additional bias term. W0.

And now we need to turn this ultimately into, the probability of the variable Y,

which is the variable that we care about. And in order to do that, what we're going

to do is we're going to pass this continuous quantity Z, which is a real

number between negative infinity and infinity, through a Sigmoid Function.

The Sigmoid Function is defined as follows, and it's a function that some of

you have seen before in the context of machine learning, for example.

So Sigmoid takes the value, the continuous value Z, exponentiates it, and

then divides by one plus that exponent of Z.

And. Since E of Z, since E to the power of Z

is a positive number, this gives us a number that is always in the interval of

0,1. And if we look at what this function

looks like. It looks like this.

So, this is the sigmoid function. The X axis here is the value Z.

And the Y axis is the sigmoid function. And you can see that as Z gets very

negative, the probability goes to zero. As Z gets, close, very high, the

probability gets close to one, and then there's this interval in the middle where

intermediate values are taken. You can.

So this is kind of like a squelching function that that sort of squashes the

function on both ends. Let's look at the behavior of the sigmoid

CPD as a function of different parameters.

So here is a case where all of the X Is have the same parameter W.

And so what we see here is the value of this parameter W, and over here is the

number of XI's that are true. So let's look at, first this access over

here, the more parents that are true, the more parents that are on, the higher.

The probability of Y to be true, okay. And this, it holds for any value of W

because these are all positive influences.'Kay.

So the more parents are true, the more things are pushing Y to take the value

true. This axis over here is the axis of the

weight and we can see that for low weights, you need an awful lot of X's to

get Y to be true but as W increases, Y becomes true with a lot of fewer positive

influences. This graph on the right now.

Is what we get when we basically just increase the amplitude of the whole

system. We multiply both W and W0 by a factor of

ten. And what happens is that, that means that

the exponent gets pushed up to extreme values much quicker.

Z gets dissect, effectively multiplied by a factor of ten.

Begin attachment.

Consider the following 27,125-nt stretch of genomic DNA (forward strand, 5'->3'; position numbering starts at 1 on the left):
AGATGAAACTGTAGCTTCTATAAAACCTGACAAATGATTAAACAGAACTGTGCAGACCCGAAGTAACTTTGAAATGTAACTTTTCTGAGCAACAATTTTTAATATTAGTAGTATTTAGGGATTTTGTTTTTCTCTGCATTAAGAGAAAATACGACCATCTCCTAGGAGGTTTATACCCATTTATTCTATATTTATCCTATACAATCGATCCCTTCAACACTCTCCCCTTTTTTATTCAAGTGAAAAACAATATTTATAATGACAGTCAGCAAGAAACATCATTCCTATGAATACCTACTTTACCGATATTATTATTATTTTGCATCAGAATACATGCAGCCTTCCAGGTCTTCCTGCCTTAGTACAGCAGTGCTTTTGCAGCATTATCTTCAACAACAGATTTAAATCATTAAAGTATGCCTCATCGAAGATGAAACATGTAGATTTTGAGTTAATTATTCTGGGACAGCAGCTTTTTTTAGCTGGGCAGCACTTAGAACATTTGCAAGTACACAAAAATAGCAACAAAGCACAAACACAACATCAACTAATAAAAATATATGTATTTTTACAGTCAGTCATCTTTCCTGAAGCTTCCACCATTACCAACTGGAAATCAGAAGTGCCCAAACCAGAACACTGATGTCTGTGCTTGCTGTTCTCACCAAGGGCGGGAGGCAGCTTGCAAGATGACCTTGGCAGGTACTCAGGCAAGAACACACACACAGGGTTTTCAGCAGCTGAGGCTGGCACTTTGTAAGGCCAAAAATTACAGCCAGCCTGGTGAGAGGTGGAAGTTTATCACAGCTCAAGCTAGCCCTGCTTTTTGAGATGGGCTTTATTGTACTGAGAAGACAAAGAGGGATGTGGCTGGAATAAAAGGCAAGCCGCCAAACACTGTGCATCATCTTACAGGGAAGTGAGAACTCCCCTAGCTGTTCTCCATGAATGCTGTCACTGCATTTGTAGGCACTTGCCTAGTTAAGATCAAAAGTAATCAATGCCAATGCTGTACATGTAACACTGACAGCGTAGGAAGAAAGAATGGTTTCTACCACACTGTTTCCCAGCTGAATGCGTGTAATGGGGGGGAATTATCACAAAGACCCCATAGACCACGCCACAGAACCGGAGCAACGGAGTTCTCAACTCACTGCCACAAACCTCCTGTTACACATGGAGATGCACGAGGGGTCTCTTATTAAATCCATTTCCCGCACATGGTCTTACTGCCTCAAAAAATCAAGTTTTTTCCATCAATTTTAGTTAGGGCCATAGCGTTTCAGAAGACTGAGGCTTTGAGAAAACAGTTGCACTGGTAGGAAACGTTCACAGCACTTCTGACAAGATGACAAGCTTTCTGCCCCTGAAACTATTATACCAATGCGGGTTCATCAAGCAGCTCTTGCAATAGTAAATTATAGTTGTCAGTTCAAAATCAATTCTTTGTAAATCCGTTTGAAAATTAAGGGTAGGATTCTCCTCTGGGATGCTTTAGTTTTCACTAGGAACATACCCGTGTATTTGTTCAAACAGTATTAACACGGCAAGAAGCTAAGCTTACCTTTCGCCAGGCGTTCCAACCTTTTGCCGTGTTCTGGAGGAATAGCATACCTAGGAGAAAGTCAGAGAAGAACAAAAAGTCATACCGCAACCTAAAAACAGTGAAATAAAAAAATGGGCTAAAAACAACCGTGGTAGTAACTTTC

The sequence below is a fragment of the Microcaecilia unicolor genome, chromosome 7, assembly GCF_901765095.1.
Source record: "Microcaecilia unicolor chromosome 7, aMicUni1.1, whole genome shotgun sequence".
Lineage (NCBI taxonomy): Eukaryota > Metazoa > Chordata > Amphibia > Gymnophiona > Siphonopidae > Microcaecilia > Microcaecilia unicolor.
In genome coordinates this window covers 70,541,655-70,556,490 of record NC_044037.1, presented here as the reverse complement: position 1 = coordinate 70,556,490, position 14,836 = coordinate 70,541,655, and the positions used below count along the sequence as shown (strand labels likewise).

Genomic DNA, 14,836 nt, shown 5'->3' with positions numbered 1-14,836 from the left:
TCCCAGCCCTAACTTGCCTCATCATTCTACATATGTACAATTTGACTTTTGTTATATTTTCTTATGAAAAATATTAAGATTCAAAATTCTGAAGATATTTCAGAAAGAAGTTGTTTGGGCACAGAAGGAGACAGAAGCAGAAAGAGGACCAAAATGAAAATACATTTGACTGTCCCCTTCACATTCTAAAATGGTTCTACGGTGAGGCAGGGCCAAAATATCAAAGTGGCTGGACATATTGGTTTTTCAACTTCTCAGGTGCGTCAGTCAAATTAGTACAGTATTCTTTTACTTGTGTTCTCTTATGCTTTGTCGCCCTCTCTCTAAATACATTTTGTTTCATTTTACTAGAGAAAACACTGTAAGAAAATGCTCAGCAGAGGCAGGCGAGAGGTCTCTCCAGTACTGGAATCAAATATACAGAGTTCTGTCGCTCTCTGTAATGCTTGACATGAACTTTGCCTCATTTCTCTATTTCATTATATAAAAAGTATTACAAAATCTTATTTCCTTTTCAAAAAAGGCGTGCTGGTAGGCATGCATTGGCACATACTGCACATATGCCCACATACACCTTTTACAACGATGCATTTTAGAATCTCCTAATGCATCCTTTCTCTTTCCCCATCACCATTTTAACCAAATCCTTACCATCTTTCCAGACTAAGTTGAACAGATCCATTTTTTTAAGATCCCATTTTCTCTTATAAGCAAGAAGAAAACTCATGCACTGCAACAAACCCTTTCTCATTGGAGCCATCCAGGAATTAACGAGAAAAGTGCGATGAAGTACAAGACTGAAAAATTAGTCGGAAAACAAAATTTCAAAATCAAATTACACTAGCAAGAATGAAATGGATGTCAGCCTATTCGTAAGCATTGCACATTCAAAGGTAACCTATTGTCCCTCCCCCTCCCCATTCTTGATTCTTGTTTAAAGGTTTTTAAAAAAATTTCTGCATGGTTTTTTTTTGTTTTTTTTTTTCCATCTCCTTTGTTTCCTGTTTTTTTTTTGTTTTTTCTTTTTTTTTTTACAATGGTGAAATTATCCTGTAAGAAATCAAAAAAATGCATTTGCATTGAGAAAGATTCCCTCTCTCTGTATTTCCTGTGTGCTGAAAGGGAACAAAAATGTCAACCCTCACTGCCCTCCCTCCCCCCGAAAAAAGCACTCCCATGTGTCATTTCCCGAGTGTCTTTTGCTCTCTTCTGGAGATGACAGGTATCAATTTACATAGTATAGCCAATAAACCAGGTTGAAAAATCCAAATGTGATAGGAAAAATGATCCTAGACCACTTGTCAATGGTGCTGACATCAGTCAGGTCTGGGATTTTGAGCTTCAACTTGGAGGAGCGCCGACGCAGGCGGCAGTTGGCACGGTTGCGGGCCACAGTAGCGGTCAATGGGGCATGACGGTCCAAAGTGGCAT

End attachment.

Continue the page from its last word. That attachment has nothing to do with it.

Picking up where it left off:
And that means that the transition becomes considerably sharper.

That gives us a little bit of an intuition on how the sigmoid function and

how the sigmoid cpd behaves. So what are some examples of this kind of

a of an application of this. So I showed this network in an earlier

part of this course it's the CBCS network and it's used for the it was developed

for the here at Stanford Medical School for diagnosis of internal diseases.

And so, up here we have things that represent predisposing factors.

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And there's actually a fairly eclectic range here.

So for example one tree disposing factor is intimate contact with small rodents.

because that's the contributing factor for the antivirus.

and so there's a whole range of predisposing factors.

Down here in the middle we have diseases. An down at the bottom, we have symptoms

and test results. Now as I previously mentioned there's

approximately 500 variables in this network and they take on network about

four values. So the total number of entries in a joint

distribution over this space would be approximately four to the 500 different

parameters, which is clearly an intractable number.

If we were to take this network, and just, if you take this distribution

represented with the network shown in this diagram we get considerable

sparsificaton and the factorized form. As approximately 134 million parameters,

which is still much too many that have a human estimate.

By using as in this case, they use a noisy max CPD.

They brought the number of parameters to about 8,000 total parameters for this

network. Which is a much more attractable number

to deal with.